The metal is heated until it shows a dark red colour (not shiny). We quench it either in a heated solution of 10%  sulfric acid  or in a unheated solution of 33% sulfric acid. By doing that we get rid of the copper oxide which is accumulated on the surface.

(When you prepare acid solution always add the acid to the water, otherwise it will splatter around)

After you repeat this heating and quenching procedure 4 - 5 times there will be a pure silver layer on the surface of our metal.

Place your metal on a clean soldering pad and heat it with a torch which gives a neutralized flame.When you see the metal turn dull red and start wrinkling, change the direction of your flame.Continue this application until all your metal's surface is wrinkled.  Do not hold the flame on the surface until the metal is bright red. Because in that case you have to start heating and quenching application all over again. 

What happens here is that the inside of the metal which has more copper melts  before the surface which has high silver content.  While the melted metal expands and then cools down, the unmelted thin layer of silver wrinkles.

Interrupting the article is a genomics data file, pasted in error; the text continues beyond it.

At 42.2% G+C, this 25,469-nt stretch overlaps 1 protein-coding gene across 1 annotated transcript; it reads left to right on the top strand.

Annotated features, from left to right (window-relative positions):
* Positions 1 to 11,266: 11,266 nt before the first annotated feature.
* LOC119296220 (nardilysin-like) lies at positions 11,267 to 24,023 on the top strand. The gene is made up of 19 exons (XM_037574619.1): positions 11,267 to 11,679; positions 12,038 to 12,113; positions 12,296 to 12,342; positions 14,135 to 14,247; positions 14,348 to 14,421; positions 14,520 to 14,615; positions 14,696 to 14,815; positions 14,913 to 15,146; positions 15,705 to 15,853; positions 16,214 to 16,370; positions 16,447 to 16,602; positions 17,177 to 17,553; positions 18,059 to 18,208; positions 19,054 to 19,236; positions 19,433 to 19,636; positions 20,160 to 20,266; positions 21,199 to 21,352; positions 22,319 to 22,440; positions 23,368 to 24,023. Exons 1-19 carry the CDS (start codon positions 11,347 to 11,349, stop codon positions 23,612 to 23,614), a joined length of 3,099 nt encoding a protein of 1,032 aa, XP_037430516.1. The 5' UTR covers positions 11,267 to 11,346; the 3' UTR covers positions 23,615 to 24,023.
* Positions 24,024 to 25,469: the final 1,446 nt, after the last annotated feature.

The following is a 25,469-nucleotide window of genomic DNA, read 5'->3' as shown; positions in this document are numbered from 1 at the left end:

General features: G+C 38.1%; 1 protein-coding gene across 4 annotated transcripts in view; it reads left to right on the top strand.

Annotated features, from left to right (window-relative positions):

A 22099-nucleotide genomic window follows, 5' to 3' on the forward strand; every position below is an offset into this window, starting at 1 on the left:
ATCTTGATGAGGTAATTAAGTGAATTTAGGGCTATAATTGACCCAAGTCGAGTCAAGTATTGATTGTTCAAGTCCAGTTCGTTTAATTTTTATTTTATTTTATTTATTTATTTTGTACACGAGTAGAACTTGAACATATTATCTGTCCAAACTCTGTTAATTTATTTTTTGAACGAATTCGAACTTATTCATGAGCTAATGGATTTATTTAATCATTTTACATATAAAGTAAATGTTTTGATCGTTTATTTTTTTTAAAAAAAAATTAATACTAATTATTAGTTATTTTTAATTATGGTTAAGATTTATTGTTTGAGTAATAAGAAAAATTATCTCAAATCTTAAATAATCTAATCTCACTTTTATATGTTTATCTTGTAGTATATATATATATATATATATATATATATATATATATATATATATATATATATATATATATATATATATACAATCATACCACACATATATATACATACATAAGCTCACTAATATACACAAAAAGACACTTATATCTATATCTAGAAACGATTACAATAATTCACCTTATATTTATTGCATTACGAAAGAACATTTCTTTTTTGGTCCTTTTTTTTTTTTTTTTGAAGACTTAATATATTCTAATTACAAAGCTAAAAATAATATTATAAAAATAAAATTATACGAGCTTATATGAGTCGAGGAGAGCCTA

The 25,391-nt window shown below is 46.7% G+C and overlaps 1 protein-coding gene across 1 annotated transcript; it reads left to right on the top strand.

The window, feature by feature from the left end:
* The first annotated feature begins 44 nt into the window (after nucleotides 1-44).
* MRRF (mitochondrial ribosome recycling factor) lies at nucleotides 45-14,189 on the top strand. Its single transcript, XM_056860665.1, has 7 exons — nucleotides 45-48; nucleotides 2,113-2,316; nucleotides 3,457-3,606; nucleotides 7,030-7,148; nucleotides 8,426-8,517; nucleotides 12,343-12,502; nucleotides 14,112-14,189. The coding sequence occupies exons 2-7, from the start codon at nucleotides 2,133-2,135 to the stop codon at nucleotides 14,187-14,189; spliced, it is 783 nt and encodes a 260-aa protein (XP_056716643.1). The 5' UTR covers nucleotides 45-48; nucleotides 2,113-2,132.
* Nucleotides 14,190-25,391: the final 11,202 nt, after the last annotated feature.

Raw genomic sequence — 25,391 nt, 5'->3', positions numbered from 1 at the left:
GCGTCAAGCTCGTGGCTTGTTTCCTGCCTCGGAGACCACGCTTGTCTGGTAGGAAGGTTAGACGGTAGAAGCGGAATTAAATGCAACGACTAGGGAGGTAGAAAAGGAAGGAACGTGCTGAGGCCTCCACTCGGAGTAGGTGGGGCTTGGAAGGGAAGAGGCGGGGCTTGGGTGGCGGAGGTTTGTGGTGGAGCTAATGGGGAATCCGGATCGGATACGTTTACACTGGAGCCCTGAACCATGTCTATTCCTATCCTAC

When the metal cools down,  place your tulip design on it and draw  with a sharp point. Saw the tulip leaving a little margin around the lines. You should cut the whole tulip design  . (x and xx parts)

Sterling silver sheet will be domed, therefore it musn't be very thin. 0.40 - 0.45 mm.  is a good thickness. Draw the part which is marked x in the design to the metal and saw it leaving a little margin around the lines. Put this metal up side down over a lead block and give the dome shape by using doming tools. Use a piece of heavy paper between the lead and the silver sheet to prevent the lead pieces to stick to the silver. Because when heated during soldering, the lead particles melt and stick the silver permanently. 

To construct our tulip we solder the  domed leaves (x marked in the design) to the reticulated piece. File around the shape very carefully. Now, you are ready to solder the findings of your brooch.  After polishing your tulip you have a  beautiful brooch.

The point to take into consideration is; the top layer of silver is thin therefore you must be carefull to file and polish it. When soldering, be very carefull not to get the solder on the reticulated metal. 

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Today, I offered you just a drop of water from the huge sea of knowledge ......